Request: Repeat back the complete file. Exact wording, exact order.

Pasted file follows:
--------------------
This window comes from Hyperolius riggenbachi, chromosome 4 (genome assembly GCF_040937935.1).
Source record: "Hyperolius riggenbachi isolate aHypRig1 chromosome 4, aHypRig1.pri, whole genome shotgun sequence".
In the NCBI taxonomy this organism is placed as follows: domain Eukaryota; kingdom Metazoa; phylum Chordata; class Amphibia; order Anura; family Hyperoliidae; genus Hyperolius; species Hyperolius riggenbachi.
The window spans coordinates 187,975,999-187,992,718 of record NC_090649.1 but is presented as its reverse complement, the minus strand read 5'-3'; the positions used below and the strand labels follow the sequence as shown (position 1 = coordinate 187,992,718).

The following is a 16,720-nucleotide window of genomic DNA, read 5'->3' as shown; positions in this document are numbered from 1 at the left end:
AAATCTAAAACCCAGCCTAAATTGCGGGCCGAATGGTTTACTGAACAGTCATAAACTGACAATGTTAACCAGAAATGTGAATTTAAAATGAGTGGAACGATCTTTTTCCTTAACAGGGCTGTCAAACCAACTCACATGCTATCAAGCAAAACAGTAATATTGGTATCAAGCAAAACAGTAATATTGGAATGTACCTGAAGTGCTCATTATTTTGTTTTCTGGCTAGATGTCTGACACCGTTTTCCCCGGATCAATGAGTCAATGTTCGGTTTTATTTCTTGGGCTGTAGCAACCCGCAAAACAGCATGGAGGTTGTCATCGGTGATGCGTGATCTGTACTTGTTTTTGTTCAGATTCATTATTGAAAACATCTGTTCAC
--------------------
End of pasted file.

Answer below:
This window comes from Hyperolius riggenbachi, chromosome 4 (genome assembly GCF_040937935.1).
Source record: "Hyperolius riggenbachi isolate aHypRig1 chromosome 4, aHypRig1.pri, whole genome shotgun sequence".
In the NCBI taxonomy this organism is placed as follows: domain Eukaryota; kingdom Metazoa; phylum Chordata; class Amphibia; order Anura; family Hyperoliidae; genus Hyperolius; species Hyperolius riggenbachi.
The window spans coordinates 187,975,999-187,992,718 of record NC_090649.1 but is presented as its reverse complement, the minus strand read 5'-3'; the positions used below and the strand labels follow the sequence as shown (position 1 = coordinate 187,992,718).

The following is a 16,720-nucleotide window of genomic DNA, read 5'->3' as shown; positions in this document are numbered from 1 at the left end:
AAATCTAAAACCCAGCCTAAATTGCGGGCCGAATGGTTTACTGAACAGTCATAAACTGACAATGTTAACCAGAAATGTGAATTTAAAATGAGTGGAACGATCTTTTTCCTTAACAGGGCTGTCAAACCAACTCACATGCTATCAAGCAAAACAGTAATATTGGTATCAAGCAAAACAGTAATATTGGAATGTACCTGAAGTGCTCATTATTTTGTTTTCTGGCTAGATGTCTGACACCGTTTTCCCCGGATCAATGAGTCAATGTTCGGTTTTATTTCTTGGGCTGTAGCAACCCGCAAAACAGCATGGAGGTTGTCATCGGTGATGCGTGATCTGTACTTGTTTTTGTTCAGATTCATTATTGAAAACATCTGTTCAC